Tam Galbraith

From Wikipedia, the free encyclopedia
Jump to: navigation, search
The Honourable
Sir Thomas Galbraith
Thomas Galloway Dunlop Galbraith.jpg
Member of Parliament
for Glasgow Hillhead
In office
25 November 1948 – 2 January 1982
Preceded by James Reid
Succeeded by Roy Jenkins
Personal details
Born Thomas Galloway Dunlop Galbraith
10 March 1917
Died 2 January 1982(1982-01-02) (aged 64)
Mauchline, Ayrshire
Citizenship United Kingdom
Nationality Scottish
Political party Unionist
Spouse(s) Simone du Roy de Blicquy
Children Ghislaine Kennerley, Thomas Galbraith, Charles Galbraith
Alma mater Christ Church, Oxford
University of Glasgow
Military service
Nickname(s) Tam Galbraith
Allegiance United Kingdom
Service/branch Royal Navy Reserve
Years of service 1939–1946
Rank Lieutenant
Battles/wars World War II

Sir Thomas Galloway Dunlop Galbraith KBE (10 March 1917 – 2 January 1982), usually known as Tam Galbraith, was a Scottish Unionist politician.


The eldest son and heir of Thomas Dunlop Galbraith, 1st Baron Strathclyde, Galbraith was educated at Aytoun House, Glasgow; Wellington College; Christ Church, Oxford (MA) and at the University of Glasgow (LL.B).

He served as a Lieutenant in the Royal Naval Volunteer Reserve 1939–1946. He unsuccessfully contested Paisley in July 1945, and Edinburgh East in October 1945 before being elected for Glasgow Hillhead in 1948.

He was Assistant Conservative Whip, 1950; a Government Whip from 1951–57; Civil Lord of the Admiralty, 1957–59; Under-Secretary of State for Scotland, 1959–62; and Parliamentary Secretary to the Ministry of Transport, 1963–64.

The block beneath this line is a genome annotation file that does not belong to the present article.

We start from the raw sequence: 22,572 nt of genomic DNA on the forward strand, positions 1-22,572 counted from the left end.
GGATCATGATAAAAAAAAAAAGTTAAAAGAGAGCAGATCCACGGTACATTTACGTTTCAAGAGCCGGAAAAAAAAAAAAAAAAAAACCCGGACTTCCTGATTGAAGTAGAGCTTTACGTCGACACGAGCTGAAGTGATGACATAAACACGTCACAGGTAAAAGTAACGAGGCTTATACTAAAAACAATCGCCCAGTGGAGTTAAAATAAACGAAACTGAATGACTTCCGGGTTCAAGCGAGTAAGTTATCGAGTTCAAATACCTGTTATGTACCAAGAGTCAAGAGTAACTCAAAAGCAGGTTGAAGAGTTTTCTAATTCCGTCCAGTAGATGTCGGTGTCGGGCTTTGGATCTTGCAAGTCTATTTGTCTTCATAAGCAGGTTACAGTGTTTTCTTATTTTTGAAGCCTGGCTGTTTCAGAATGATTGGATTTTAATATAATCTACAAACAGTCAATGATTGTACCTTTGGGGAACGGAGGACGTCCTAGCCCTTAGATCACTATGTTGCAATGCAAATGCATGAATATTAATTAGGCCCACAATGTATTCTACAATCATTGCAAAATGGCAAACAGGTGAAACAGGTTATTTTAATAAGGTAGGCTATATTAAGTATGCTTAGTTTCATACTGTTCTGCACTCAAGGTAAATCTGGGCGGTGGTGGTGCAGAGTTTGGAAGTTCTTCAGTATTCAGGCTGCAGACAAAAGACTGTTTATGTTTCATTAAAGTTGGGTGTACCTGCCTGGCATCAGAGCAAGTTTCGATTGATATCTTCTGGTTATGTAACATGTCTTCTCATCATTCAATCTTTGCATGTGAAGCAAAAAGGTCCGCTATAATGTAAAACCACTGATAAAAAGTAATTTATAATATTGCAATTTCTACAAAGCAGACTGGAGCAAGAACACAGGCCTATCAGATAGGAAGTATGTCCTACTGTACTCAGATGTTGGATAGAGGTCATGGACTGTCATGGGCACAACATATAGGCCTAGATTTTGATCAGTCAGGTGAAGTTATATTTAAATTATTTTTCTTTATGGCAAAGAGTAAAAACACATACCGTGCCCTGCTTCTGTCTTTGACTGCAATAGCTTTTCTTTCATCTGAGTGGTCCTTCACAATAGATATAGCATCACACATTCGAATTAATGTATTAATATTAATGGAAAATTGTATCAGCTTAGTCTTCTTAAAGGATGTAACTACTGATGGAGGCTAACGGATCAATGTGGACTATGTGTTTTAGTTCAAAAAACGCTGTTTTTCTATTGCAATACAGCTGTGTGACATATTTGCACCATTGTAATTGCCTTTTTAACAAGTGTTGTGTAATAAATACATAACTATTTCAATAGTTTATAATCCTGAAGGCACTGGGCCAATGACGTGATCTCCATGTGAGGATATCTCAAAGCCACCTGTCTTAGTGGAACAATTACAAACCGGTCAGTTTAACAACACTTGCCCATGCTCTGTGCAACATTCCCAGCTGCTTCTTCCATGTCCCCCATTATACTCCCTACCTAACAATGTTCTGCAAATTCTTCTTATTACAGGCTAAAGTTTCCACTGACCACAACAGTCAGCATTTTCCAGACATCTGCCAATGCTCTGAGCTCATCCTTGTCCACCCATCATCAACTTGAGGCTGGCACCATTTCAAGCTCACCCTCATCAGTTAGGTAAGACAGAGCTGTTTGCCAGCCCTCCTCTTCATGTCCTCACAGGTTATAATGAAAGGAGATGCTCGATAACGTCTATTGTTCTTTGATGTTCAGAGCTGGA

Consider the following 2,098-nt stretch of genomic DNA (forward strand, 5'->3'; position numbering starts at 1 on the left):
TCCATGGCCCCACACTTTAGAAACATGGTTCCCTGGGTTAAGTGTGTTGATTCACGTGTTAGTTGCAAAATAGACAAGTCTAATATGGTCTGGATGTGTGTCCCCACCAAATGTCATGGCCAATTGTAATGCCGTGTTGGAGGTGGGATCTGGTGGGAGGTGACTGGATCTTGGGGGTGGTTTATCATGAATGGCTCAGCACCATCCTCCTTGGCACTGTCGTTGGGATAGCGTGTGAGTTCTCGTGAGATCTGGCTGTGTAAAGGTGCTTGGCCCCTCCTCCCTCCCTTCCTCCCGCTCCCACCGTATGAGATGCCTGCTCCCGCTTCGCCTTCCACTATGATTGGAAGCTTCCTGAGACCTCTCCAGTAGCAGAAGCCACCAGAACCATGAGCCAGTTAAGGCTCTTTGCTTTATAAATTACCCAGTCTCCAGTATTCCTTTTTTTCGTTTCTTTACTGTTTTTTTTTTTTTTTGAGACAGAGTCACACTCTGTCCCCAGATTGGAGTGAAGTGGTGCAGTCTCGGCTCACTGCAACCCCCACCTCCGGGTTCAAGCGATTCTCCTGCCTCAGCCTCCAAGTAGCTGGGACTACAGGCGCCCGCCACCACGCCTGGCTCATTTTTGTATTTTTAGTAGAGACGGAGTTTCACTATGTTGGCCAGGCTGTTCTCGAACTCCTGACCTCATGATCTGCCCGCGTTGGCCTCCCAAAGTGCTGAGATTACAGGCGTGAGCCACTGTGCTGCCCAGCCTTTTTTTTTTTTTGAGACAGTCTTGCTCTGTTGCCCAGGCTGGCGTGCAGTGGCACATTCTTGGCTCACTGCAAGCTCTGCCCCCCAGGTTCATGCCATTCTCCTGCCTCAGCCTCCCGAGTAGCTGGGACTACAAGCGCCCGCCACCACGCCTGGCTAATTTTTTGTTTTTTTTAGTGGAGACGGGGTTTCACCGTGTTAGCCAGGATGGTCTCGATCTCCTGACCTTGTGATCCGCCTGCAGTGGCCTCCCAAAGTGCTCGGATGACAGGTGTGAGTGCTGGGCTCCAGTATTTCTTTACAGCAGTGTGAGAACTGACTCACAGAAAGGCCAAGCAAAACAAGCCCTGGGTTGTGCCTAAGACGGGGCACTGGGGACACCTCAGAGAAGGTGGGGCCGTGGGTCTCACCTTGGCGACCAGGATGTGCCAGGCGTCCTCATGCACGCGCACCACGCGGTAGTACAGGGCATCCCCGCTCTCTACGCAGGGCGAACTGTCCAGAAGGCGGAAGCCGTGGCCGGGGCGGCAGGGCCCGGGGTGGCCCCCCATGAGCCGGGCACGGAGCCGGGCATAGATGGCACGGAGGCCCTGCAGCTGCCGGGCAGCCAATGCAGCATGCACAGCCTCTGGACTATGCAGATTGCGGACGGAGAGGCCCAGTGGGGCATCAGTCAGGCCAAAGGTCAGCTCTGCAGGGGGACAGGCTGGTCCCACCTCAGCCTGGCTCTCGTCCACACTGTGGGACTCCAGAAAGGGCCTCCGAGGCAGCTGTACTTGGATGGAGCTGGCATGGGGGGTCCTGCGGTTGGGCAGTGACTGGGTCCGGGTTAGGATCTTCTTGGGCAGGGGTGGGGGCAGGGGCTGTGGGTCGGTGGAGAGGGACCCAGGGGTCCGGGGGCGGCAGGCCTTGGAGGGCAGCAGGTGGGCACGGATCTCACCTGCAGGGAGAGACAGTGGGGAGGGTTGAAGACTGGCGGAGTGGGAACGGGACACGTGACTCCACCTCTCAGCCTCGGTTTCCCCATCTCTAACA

During Galbraith's time at the Admiralty, questions were raised about his connection to the Soviet spy John Vassall, a former Admiralty employee, after letters from Galbraith were found in Vassall's possession. It was thought odd that a minister would communicate by post with an official of his own department, and there was considerable speculation of impropriety in the press. Given Vassall's known homosexuality, rumours began to circulate that Vassall and Galbraith were involved with each other, and that Galbraith might have shielded Vassall from discovery. The committee of civil servants originally established to probe the Vassall affair investigated the correspondence and declared it innocent, but this verdict was not universally accepted. Eventually, the Prime Minister was compelled to open a wider inquiry, conducted by three jurists. Eventually, the inquiry determined that Vassall had not been helped or favoured by any of his seniors.

Galbraith was President of the Scottish Georgian Society from 1970–1980 and was a Member of the Royal Company of Archers. He was knighted (KBE) in 1981.

His death in 1982 triggered the Hillhead by-election which saw the election of Roy Jenkins, leader of the new Social Democratic Party.

Styles of address[edit]

  • 1917–1948: Mr Thomas Galloway Dunlop Galbraith
  • 1948–1955: Mr Thomas Galloway Dunlop Galbraith MP
  • 1955–1981: The Honourable Thomas Galloway Dunlop Galbraith MP
  • 1981–1982: The Honourable Sir Thomas Galloway Dunlop Galbraith KBE, MP

Marriage & Family[edit]

Galbraith married Simone Clotilde Fernande Marie Ghislaine Blicquy on 11 April 1956. They had three children:[1]

Galbraith predeceased his father, the 1st Baron. His elder son succeeded as 2nd Baron in 1985 and was subsequently a Conservative junior Minister, Chief Whip in the Lords and Leader of the House of Lords.

See also[edit]


Parliament of the United Kingdom
Preceded by
James Reid
Member of Parliament for Glasgow Hillhead
Succeeded by
Roy Jenkins
Political offices
Preceded by
Margaret Herbison
Under-Secretary of State for Scotland
Succeeded by
William McNair Snadden
Preceded by
Roger Conant
Comptroller of the Household
Succeeded by
Hendrie Oakshott
Preceded by
Cedric Drewe
Treasurer of the Household
Preceded by
John Hughes-Hallett
Parliamentary Secretary to the Ministry of Transport
Succeeded by
The Lord Lindgren